Seveno CC v Indian High Commission at Joseph Hood Rec

For the first time in some while, I played cricket yesterday. The match report is regurgitated below, but obviously there was no space within it to write at great length about my own performance, which is what I will do here, on my own personal blog, instead. Because no-one can stop me.
I am terrible at cricket. I didn’t play until I was 30 and I’ve got progressively worse ever since. But yesterday I batted at the unexpectedly high position of number seven, because of a series of unlikely events. This meant I had plenty of time to play myself in, feel bat on ball, and not panic too much.
And it was thoroughly enjoyable. Jason farmed the strike as much as he could, and we ran between the wickets rather well and enjoyed a partnership of 20-odd, with me scoring… two.
I ended on 2*, after the brought their opening bowler back on and I watched from the other end as a procession of our batsman came and went in the blink of an eye.
My bowling performance… I’d rather not talk about. I was so bad the umpire (and opposition captain) actually suggested I be taken off.
Ah well.
Seveno CC v Indian High Commission at Joseph Hood Rec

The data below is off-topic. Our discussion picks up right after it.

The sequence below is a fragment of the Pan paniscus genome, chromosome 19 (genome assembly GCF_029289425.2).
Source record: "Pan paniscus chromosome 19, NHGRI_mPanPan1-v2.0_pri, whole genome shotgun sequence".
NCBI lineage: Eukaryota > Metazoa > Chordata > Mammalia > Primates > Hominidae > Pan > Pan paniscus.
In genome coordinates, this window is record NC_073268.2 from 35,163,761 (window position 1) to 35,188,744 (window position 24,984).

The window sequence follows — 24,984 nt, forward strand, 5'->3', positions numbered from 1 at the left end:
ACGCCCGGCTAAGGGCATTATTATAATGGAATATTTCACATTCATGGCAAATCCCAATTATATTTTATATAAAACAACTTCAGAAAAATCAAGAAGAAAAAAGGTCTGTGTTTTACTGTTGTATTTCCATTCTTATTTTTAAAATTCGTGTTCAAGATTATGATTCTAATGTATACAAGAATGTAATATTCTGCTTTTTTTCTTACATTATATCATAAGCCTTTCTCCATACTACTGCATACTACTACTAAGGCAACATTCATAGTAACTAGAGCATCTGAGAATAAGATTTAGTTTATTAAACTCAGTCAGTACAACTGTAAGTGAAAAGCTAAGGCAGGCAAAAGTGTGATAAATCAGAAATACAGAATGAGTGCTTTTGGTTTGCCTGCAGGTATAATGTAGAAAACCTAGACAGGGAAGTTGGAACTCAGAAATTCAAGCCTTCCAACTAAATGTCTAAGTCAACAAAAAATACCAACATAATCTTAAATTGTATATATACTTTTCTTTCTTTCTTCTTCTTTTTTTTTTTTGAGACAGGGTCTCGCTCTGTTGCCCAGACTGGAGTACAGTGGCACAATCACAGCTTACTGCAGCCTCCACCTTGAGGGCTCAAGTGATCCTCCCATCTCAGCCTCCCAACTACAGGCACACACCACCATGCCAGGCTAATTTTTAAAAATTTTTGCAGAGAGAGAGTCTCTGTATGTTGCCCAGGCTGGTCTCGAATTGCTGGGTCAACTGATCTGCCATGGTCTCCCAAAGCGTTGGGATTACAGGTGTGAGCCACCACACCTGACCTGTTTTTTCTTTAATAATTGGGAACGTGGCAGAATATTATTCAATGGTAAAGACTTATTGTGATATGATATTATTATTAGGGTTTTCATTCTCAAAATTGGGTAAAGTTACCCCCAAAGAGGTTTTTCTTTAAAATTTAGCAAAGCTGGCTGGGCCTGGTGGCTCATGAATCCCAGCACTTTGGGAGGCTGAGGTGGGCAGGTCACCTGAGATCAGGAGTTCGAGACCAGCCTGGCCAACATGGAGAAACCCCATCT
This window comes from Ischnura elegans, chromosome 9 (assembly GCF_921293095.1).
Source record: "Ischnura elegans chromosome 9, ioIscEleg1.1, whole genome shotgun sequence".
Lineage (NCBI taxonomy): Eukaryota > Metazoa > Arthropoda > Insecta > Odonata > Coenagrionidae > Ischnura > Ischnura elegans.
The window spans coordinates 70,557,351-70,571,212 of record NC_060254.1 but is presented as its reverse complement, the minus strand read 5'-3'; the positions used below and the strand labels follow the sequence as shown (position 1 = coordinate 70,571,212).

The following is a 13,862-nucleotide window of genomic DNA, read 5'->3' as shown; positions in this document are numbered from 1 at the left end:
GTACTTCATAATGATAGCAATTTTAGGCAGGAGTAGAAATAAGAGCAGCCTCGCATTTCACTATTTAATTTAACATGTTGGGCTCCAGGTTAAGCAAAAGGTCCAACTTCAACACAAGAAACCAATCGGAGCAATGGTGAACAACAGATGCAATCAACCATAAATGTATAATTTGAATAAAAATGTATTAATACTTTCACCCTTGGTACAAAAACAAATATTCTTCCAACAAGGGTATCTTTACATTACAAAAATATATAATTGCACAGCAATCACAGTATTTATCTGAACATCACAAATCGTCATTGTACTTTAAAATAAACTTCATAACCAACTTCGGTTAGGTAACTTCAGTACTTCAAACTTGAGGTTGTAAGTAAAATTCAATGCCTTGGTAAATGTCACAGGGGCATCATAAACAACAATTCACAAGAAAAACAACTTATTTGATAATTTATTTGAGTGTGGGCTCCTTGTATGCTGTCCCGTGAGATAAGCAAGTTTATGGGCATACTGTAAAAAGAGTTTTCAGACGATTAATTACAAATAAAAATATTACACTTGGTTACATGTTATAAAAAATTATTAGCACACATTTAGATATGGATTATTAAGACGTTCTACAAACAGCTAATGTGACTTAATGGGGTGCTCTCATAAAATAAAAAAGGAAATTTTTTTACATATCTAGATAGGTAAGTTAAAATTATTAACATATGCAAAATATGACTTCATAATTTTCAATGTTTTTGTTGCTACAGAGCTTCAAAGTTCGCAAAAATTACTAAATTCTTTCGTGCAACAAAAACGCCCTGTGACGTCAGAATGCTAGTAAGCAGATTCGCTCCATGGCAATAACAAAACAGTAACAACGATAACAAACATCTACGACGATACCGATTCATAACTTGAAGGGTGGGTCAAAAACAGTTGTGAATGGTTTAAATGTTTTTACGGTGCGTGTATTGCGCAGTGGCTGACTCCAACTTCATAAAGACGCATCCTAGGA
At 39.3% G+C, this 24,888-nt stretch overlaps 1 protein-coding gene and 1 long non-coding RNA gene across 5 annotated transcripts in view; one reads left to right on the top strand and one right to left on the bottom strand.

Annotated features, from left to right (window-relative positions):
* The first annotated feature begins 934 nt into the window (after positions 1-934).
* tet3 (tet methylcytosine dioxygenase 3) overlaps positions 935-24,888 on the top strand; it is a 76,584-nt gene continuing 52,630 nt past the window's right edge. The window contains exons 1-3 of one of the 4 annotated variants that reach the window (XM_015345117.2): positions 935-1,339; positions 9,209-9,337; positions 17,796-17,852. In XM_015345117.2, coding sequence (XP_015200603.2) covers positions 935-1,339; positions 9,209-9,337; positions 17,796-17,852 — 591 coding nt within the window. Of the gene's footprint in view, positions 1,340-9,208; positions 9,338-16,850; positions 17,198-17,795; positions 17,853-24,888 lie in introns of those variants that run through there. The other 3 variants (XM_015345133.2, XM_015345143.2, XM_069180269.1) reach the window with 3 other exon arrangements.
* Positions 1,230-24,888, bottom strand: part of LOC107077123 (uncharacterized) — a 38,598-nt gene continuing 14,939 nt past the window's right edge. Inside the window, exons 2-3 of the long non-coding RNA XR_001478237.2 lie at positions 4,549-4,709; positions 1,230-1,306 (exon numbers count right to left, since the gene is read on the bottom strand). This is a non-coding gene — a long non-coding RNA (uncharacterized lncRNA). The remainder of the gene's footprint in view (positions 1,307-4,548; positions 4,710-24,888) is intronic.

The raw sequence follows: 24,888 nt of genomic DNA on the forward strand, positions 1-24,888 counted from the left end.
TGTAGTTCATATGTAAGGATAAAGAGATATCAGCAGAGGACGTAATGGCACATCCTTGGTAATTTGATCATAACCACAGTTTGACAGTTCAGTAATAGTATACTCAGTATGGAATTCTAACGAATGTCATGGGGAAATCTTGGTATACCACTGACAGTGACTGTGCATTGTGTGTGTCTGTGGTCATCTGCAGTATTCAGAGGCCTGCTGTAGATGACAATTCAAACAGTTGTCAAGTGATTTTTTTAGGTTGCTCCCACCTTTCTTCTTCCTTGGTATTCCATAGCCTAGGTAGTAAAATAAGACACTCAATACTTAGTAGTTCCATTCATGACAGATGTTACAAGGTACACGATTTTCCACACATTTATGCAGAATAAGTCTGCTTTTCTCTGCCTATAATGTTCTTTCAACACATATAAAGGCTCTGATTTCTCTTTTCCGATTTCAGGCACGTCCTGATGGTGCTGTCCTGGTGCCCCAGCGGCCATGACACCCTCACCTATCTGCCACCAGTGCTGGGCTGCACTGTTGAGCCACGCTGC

The mighty Seveno zeppelin is airborne for another season, after a thoroughly enjoyable if, erm, low-scoring encounter at Joseph Hood Rec.
Your correspondent rolled up just before 1pm to find seven fellow Sevenonians and 2-3 IHC ringers making up our team, and the welcome news that we were batting.
Start of play was delayed for five minutes while Seveno rustled up two vaguely competent umpires, and then we were away, with Gopal and Nishant opening the batting, but after an early four and some quick running Gopi is bowled by Abhisar, sending Randy to the middle.
It’s a special season for our Skipper, who is raising money for the British Heart Foundation by donating for each run scored and each catch taken behind the stumps – and you can also sponsor him by clicking on this link.
An early four gets the quids rolling, but Randy slices to point for 8 off the bowling of Santosh, and with Nish very cooly taken at mid-off by the same man, the Purple Anchor were wobbling slightly, like the Hindenburg on its way to New Jersey.
Jason’s game was in good working order, but with IHC stand-ins Praneel and Nirmal not sticking around too long, Seveno’s tail started with, well, me, promoted up the order to number seven due to my good recent form (2 runs in the past three seasons).
I managed to stick around for a few overs, Jason farming the strike well until Santosh was recalled into the attack, getting quick reward by bowling fast and straight and sending Jase on his way for 23.
From here, I had an excellent view from the safety of the other end as Jon Wakely and Paul “Harxy” Von-Harker were clean bowled before they even had a chance to think about considering getting their eye in.
With Paddy poking a catch off Rajesh and IHC’s Sachin not troubling the scorers, Seveno found themselves 64 all out and in need of snookers.
We gave it a go. Harxy got a wicket, LBW, from his second ball, and when Gopal clean bowled the other opener we felt we had a chance of giving them a scare. But there just wasn’t enough runs to play with – particularly with me coming on first change.